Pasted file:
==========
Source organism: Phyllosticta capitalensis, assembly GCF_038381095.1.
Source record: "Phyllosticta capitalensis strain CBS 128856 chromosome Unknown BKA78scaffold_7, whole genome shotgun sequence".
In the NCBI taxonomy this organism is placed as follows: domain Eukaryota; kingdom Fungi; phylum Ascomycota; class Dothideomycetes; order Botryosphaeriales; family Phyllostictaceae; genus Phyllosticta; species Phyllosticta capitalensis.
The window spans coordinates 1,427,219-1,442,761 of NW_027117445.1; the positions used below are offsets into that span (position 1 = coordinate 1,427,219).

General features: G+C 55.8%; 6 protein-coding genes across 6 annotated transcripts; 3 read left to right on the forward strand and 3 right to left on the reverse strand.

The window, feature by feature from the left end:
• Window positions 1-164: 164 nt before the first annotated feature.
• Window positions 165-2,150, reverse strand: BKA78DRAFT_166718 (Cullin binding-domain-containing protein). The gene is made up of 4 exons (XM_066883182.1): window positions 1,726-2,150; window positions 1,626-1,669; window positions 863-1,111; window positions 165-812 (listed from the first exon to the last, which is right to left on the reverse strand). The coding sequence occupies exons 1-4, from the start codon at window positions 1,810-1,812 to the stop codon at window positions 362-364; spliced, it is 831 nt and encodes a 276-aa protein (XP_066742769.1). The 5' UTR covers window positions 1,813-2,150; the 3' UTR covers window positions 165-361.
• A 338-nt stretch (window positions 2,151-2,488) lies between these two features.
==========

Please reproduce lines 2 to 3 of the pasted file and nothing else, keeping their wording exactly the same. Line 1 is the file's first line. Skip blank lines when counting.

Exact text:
Source record: "Phyllosticta capitalensis strain CBS 128856 chromosome Unknown BKA78scaffold_7, whole genome shotgun sequence".
In the NCBI taxonomy this organism is placed as follows: domain Eukaryota; kingdom Fungi; phylum Ascomycota; class Dothideomycetes; order Botryosphaeriales; family Phyllostictaceae; genus Phyllosticta; species Phyllosticta capitalensis.